Third, we set out to identify other beauty and skincare brands that are built on the same values as Shibui. We looked into the products they offered, how they were priced, how they integrated storytelling into their model, and where they were selling them. This helped us visualize the potential Shibui could achieve in ways that did not compromise its real vision.

Recommendations and reflections

We consolidated our research from the steps above to develop a growth strategy for Shibui that is consistent with the values Erin believes in.

Our recommendations included:

  • Run price tests in diverse markets and locations to gather data on how consumers respond to price variations.
  • Leverage social media channels to reach more customers and share the company’s story. Instagram could be a good starting point for building audiences and encouraging engagement with QR codes at in-person markets. It could also be integrated with other platforms or used to collaborate with like-minded brands.
  • Seek out and establish partnerships with salons and hairdressers with similar values. This could be a great source of stable revenue, as well as marketing to a customer base that believes in and appreciates Shibui’s values.
  • Explore local retail partners, such as GreenStar, that engage with the same target customer base but sell a wider variety of products.

We hope that the time we spent assisting Erin in defining and pursuing a growth plan for Shibui will lead to increased awareness and revenue in the long run. Overall, it was an incredibly satisfying experience to be involved with the brand. We learned from and supported a fantastic local business owner who is passionate, driven, motivated, and a true leader. We have no doubt Shibui is going to succeed.


About the Authors:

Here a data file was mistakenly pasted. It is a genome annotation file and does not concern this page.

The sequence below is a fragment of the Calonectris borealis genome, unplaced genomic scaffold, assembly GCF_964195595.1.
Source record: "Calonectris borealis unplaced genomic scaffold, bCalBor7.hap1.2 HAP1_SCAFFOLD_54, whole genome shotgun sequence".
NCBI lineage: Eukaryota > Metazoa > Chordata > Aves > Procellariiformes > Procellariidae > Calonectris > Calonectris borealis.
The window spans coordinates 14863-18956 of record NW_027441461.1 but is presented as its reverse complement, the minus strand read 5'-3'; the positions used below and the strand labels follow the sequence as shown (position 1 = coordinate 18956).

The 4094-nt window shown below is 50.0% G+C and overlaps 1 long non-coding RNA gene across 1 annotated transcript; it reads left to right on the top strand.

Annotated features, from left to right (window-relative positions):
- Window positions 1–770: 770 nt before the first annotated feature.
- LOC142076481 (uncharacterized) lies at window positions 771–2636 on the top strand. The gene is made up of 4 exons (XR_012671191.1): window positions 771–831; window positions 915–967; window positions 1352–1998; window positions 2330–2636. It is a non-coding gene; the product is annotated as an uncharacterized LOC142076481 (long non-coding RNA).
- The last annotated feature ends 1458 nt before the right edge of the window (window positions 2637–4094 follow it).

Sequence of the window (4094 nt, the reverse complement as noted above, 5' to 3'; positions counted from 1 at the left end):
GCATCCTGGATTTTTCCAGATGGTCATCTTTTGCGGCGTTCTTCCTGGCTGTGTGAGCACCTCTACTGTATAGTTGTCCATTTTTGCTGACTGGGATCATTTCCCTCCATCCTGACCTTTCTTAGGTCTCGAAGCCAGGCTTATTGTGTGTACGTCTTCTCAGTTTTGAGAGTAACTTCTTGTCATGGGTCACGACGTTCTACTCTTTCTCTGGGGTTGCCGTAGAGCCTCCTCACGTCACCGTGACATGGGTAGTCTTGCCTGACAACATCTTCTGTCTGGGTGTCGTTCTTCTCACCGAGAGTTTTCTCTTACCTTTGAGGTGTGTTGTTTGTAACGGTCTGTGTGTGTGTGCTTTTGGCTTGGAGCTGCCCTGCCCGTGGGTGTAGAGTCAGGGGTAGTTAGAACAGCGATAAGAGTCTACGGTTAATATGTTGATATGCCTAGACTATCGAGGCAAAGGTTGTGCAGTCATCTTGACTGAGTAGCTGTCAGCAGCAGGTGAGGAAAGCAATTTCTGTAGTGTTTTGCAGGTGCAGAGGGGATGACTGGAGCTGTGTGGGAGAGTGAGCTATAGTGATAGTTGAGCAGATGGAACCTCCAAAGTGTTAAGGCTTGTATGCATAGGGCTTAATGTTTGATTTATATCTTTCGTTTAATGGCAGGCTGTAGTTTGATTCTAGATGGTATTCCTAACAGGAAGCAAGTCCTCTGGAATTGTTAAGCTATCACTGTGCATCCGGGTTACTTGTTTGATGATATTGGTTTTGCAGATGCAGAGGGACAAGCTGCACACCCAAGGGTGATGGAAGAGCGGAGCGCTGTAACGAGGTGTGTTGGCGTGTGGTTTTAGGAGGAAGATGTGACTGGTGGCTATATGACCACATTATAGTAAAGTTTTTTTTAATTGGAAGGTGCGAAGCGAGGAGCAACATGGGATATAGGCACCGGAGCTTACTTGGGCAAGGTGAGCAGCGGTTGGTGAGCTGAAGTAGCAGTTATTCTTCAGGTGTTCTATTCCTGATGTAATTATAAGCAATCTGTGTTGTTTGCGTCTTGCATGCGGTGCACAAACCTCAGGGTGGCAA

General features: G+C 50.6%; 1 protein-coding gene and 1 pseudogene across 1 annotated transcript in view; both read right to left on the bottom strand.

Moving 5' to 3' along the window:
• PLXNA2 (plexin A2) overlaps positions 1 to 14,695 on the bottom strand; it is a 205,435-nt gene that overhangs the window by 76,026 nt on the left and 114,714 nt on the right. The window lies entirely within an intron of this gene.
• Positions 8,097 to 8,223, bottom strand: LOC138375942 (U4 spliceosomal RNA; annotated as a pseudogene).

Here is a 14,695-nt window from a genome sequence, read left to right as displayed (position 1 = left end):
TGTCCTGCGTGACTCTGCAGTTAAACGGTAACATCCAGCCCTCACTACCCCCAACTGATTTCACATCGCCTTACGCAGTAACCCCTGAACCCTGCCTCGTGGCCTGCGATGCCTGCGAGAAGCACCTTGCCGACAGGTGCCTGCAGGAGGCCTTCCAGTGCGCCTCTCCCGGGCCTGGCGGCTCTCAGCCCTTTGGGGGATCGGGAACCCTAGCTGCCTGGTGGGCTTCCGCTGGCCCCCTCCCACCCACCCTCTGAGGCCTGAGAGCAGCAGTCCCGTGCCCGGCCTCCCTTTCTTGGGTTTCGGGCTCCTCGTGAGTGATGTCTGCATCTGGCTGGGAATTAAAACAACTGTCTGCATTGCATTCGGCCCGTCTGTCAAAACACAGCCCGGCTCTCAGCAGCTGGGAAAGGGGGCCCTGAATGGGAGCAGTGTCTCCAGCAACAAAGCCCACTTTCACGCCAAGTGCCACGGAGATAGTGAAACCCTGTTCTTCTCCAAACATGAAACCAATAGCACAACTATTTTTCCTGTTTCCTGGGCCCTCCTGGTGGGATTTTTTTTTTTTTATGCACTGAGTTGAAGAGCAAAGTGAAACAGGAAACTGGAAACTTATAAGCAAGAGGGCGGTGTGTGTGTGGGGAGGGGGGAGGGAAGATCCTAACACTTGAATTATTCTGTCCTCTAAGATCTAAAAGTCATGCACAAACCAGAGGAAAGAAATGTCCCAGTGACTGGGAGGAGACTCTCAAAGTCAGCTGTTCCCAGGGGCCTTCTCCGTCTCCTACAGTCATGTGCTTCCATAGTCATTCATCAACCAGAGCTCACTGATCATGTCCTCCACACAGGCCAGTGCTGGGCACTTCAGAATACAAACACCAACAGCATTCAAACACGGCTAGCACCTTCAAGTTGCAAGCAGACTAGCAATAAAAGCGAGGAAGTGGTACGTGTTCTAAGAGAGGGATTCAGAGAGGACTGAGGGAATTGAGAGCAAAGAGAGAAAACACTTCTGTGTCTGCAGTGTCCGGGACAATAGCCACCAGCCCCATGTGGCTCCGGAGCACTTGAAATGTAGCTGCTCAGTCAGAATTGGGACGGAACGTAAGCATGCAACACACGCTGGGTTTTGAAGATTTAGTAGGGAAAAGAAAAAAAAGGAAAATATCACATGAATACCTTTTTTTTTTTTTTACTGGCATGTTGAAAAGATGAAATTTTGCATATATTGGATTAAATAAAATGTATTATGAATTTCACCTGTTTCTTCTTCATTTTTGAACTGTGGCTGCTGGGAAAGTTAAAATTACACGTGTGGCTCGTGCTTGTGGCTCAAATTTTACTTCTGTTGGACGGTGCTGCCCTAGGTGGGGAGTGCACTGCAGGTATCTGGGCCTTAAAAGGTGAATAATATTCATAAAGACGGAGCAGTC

headshot of Prarthna Mittal.

Prarthna Mittal is a class of 2023 student in the Two-Year MBA program at Johnson, where she is focused on consulting. Prior to her MBA she worked for PWC in India. Mittal has a bachelor of management studies degree from Shaheed Sukhdev College of Business Studies in India, where she was also involved in Enactus, which uses the positive power of business to empower the underprivileged.




headshot of Chris Reith.

Chris Reith is a class of 2023 student in the Two-Year MBA program at Johnson. He has six years of experience in marketing and communications with amateur sports organizations. Before Johnson, Reith worked at Swimming Canada and Wrestling Canada, and after his MBA he will pursue  a career in brand management. Reith holds a bachelor of management and a bachelor of science from Dalhousie University in Canada.



h.eadshot of Lalita Saekang

Lalita Saekang is a class of 2023 student in the Two-Year MBA program at Johnson, where she is a Big Red Microenterprise coach. She worked as a senior economist at the Bank of Thailand for four years before coming to Johnson. She was responsible for analyzing economic data, including formulating international financial policies and strategies, and working on financial connectivity projects by collaborating with central banks and commercial banks in Southeast Asia. She plans to focus on banking and fintech post-MBA.